Climate Change, Population and Poverty – A Reflection on Super Typhoon Haiyan

The Philippines has once again suffered tragic loss. Super typhoon Haiyan has caused massive damage and loss of life to a nation that seems all too often in the firing line of such natural disasters. This tragedy comes less than a month after a 7.2 magnitude earthquake struck the island of Bohol in the Phillipines causing extensive damage and the loss of some 100 lives.

Events such as this extreme storm, are seen as symptoms of climate change. To those who bear the impact of such events, these symptoms are all too severe and demand that the cause must be treated. The Phillipines government has certainly connected the cause and effect of such events and is urging other governments to take urgent action.

While we can be quite confident that such intense storms are a consequence of climate change we can be equally confident that another challenge facing the Phillipines, and many other nations, only serves to amplify such events. That challenge being population growth. The Phillipines is one of the more densely populated nations in the world, with close to 100 million people living in an area less than half the size of New South Wales (with a population of 7.2 million), and it has a high rate of population growth. The population of the Phillipines is projected to almost double by 2050 and quadruple to over 400 million by 2100. No matter where typhoon Haiyan hit the impact to both people and property would have been immense, and if population growth continues apace, future events do not bode well. Clearly poverty also played a role in this tragedy, as many of those who suffered loss live in low quality housing or on low lying marginal land.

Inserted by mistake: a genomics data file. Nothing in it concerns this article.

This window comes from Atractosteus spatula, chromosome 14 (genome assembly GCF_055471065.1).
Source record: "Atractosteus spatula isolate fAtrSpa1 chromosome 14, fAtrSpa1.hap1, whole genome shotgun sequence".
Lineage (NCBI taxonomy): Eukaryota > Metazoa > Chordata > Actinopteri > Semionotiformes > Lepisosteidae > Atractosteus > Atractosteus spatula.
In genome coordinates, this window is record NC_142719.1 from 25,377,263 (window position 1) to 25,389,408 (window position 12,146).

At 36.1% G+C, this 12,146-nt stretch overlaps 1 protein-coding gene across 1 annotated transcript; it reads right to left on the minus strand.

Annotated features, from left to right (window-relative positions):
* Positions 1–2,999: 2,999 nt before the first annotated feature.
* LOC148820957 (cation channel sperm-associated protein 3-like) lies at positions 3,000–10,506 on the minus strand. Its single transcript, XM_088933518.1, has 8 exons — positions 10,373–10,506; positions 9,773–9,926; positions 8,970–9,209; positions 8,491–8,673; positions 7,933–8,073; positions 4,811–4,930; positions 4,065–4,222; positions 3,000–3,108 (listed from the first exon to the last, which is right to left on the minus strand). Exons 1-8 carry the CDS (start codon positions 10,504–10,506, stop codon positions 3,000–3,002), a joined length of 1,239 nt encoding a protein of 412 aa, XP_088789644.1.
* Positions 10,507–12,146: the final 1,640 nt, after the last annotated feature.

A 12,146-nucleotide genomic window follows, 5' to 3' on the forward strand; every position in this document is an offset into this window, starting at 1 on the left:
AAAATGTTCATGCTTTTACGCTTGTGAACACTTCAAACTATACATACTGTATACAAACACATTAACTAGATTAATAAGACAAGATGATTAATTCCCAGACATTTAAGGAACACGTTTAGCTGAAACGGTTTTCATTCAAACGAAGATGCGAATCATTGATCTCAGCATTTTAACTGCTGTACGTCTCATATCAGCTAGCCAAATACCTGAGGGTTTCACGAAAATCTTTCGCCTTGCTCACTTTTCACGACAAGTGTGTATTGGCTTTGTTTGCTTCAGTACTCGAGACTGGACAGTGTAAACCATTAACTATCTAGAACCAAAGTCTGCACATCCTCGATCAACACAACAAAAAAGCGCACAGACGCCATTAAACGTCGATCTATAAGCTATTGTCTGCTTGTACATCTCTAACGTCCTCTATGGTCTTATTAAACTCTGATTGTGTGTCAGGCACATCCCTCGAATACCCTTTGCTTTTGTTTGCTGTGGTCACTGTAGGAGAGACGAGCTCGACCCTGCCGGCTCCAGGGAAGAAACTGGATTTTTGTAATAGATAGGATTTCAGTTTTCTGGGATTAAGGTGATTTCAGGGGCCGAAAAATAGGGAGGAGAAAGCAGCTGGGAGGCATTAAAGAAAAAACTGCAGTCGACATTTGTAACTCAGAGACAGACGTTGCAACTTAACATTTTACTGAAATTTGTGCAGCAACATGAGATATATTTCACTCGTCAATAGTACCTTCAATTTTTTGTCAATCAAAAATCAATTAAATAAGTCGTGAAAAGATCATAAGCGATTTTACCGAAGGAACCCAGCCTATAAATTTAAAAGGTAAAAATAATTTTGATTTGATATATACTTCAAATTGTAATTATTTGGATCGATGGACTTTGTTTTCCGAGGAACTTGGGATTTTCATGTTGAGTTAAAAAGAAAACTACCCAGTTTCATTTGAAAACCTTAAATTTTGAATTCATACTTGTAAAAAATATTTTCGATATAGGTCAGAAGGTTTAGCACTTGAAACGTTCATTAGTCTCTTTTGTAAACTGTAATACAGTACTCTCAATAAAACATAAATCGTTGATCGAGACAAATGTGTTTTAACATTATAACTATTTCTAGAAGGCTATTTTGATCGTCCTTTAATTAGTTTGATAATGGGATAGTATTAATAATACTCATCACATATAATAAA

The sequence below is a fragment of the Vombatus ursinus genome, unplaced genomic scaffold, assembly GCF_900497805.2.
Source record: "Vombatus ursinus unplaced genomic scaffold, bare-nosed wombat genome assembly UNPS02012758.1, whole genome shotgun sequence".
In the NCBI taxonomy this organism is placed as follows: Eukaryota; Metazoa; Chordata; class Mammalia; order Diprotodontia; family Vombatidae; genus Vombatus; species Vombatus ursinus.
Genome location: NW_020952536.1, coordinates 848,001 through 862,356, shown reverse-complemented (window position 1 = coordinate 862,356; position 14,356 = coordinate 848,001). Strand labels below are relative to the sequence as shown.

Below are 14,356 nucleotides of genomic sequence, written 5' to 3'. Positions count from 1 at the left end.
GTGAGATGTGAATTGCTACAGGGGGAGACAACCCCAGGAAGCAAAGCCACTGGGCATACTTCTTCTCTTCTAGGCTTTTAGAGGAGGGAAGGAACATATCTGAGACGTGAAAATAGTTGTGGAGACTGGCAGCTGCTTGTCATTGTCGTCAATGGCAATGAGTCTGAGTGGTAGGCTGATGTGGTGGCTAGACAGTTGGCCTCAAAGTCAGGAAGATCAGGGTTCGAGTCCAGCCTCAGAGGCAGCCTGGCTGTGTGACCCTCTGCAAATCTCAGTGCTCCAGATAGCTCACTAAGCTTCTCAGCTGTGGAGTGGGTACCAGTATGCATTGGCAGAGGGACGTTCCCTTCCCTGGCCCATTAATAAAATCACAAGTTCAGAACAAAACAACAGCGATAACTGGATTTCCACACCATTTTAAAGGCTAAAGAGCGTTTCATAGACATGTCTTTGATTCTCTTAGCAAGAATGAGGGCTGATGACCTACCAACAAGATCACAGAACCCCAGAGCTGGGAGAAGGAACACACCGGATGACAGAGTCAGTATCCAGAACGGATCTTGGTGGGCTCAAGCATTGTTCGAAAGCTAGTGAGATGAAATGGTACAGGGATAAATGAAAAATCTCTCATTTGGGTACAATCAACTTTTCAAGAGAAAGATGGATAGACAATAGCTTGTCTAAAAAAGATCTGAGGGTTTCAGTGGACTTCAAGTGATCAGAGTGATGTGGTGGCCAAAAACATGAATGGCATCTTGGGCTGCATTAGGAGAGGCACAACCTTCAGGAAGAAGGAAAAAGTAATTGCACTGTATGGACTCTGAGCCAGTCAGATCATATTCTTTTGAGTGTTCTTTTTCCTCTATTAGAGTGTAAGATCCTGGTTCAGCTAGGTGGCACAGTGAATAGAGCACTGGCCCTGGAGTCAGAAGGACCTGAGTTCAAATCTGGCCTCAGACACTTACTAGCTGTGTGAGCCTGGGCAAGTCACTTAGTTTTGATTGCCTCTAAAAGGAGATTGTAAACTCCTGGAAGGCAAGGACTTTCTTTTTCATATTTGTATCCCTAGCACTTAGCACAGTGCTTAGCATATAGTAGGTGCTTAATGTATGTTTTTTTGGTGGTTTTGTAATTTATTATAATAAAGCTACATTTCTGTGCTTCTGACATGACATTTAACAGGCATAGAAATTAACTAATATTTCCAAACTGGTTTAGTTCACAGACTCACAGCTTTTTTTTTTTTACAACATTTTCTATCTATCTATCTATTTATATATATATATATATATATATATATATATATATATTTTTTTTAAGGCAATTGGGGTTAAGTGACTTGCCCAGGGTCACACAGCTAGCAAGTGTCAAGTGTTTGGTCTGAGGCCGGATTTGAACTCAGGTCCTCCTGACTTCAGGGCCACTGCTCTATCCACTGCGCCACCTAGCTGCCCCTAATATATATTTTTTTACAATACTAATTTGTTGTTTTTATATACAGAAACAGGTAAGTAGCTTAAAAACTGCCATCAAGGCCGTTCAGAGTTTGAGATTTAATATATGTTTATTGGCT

Action must be taken on the climate change front, however, without addressing population and poverty such natural disasters will continue to take their toll on the Phillipines. Earlier this year, the Phillipines government passed a law widening the availability of family planning to its people, despite considerable opposition. Such laws which empower women will have economic benefits and help reduce poverty.

To donate to the typhoon Haiyan relief effort, Oxfam is a good charity to work through.

To donate to help address the need for family planning in the Phillipines, Marie Stopes is a good place to start.

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